- Selecting A
- There exist hundreds of Registrars, where you can purchase a "forwarding domain name" of the format "YourName.com"
- The Blogger.com Help page "Where can I buy a custom domain name for my blog?" lists about eight registrars.
- It's probably best if you use a registrar that has easy-to-use, do-it-yourself web-page controls, as the support with these low-cost registrars is not always good.
- You might consider registering independently of Blogger, so you have the future flexibility of redirecting it to somewhere other than Blogspot.
- There is a YouTube video Purchasing and setting up a Custom Domain through Blogger by Blogger support staff (2 min).
- Brief History:
- GoDaddy is probably the "pioneer" and best-known of the low-cost Registrars.
- Prior to GoDaddy, registration could cost $35, $50, or $100 per year; with very user-UNfriendly web pages. GoDaddy sort of "revolutionized" this industry by bringing the price down to around $10/year, and much more user-friendly control panel pages
- Within the past year, a company named 1and1.com has been doing heavy advertising and offering similar services for less.
- My first domain Track2.com is registered with Verisign.com, where back in 1999 I paid for 10 years in advance to get a "discounted" rate of $35/year.
===Comparing 1and1.com versus GoDaddy.com: -
- Advantages Of
GoDaddy.com over 1and1.com: (just my
opinions, can change rapidly)
- Website is a bit more user friendly, since they have been doing this longer.
- Tech support people you can call on the phone are more knowledgable, located in US & speak clear English. 1and1's support people seem less knowledgeable, are off-shore and may have heavy accents (problem for person with bad hearing like me).
- Advantages Of
1and1.com over GoDaddy.com:
- Price is slightly lower, about $8.99/year versus $9.99/year for GoDaddy (sometime more price difference).
- Features are included at no extra charge that cost extra at GoDaddy, such as email, web page, and private registration
- Note that supposedly the cost to these registrars is about $6 per year, so apparently 1and1 was selling these domains at almost no profit at earlier price of $6.99. They claimed they weren't planning to raise their prices, but they did. (Phoned April 08).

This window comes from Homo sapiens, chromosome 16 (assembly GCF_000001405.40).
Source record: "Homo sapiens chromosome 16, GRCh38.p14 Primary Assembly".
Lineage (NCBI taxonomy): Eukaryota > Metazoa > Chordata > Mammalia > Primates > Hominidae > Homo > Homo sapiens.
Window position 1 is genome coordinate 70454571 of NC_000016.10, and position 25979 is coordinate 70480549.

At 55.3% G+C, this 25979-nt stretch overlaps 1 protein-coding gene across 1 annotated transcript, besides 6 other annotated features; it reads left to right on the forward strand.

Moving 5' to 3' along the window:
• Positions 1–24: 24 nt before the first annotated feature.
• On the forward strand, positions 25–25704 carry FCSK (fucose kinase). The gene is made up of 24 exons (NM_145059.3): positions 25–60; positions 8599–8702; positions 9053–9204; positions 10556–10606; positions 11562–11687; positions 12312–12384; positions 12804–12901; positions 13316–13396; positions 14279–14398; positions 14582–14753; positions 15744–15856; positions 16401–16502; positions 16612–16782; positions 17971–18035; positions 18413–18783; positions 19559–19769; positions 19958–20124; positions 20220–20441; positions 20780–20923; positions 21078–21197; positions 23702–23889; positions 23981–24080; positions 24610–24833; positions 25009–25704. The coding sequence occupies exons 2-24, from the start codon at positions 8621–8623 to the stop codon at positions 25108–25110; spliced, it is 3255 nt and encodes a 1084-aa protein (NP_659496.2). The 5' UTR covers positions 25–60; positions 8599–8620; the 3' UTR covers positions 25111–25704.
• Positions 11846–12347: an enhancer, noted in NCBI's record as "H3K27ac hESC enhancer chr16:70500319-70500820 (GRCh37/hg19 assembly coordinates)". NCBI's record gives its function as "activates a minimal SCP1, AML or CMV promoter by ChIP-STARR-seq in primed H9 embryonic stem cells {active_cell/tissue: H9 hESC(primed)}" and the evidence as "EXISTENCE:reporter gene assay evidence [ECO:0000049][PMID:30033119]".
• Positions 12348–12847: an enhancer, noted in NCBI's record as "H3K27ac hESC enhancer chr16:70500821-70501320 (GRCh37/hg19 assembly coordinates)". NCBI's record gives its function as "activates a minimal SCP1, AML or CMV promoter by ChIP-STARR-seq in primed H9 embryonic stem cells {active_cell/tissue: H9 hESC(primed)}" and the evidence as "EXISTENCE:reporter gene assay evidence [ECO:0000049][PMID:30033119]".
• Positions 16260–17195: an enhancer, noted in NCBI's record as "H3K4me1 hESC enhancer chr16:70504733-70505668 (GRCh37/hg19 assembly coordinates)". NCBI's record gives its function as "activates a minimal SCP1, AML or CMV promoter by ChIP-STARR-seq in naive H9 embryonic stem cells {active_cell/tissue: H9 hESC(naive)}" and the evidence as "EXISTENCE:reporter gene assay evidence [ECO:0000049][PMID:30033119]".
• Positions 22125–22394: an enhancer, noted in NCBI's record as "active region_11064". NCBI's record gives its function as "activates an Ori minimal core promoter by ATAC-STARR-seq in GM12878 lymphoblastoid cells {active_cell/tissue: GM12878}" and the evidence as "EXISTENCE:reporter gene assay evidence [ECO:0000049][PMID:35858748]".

- More Comments About
Registering with GoDaddy:
- When you register, they usually try to sell you lots of extra-cost options. I recommend ignoring all those; just click-past them, and your total bill should not be more than about $9.99.
- When you register a domain with GoDaddy, they want to sell you an option called "Private Registration", which protects your personal data, for about an extra $6 per year. I recommend not doing this, but rather creating a 2nd separate email address for registration (more below).- - 1&1 currently offers private registration at no extra change, but I have not yet used it (seems complicated).
- Run through priliminary steps for registering an
audience person's name.
* Demo - Login & view forwarding info for a domain name SusquehannaSeniorNet.org.
J. Email Associated With The Domain Name
- - When you register a
domain name, you are required to have a VALID email
address, and you cannot use an address connected with the
domain you are registering.
- The address that shows in the public 'Whois' database can be seen by Spammers. (Lately not problem, but has been previously).
- - For web pages I
create for others, I usually "split" the registration
- I put MY public address in the 'Admin' information for the public 'Whois' -- to "protect" them from Spammers.
- I put their address in the 'Account' information (which only the Registrar uses), so they will receive the renewal notices.
- Email Addresses
- You might consider setting up SEVERAL email addresses
- Email 1: Dedicated for NOTHING but the domain registration. Keep all correspondence in a separate mail folder titled "1and1" or "Registrar".
- Email 2: Dedicated for nothing but listing on the web page. Note this address can also get SPAM. (Alternately, you can use just a phone number w/o an email.) The phishing-type emails will come to this address.
- Email 3: For business/organization correspondence with the public.
- Email 4: For online banking.
- Email 5: For online shopping.
- Email 6: For family only.
Comcast & Verizon and most ISPs allow you to create several email addresses. Alternately, you can set up a free Gmail address (Google), and forward that address to Email #3, your business address. Yahoo works, but you can't forward the free ones. Hotmail is reportedly very problem-prone.
12, Year 2008 Domain Notes
The 2008 presentation notes)~~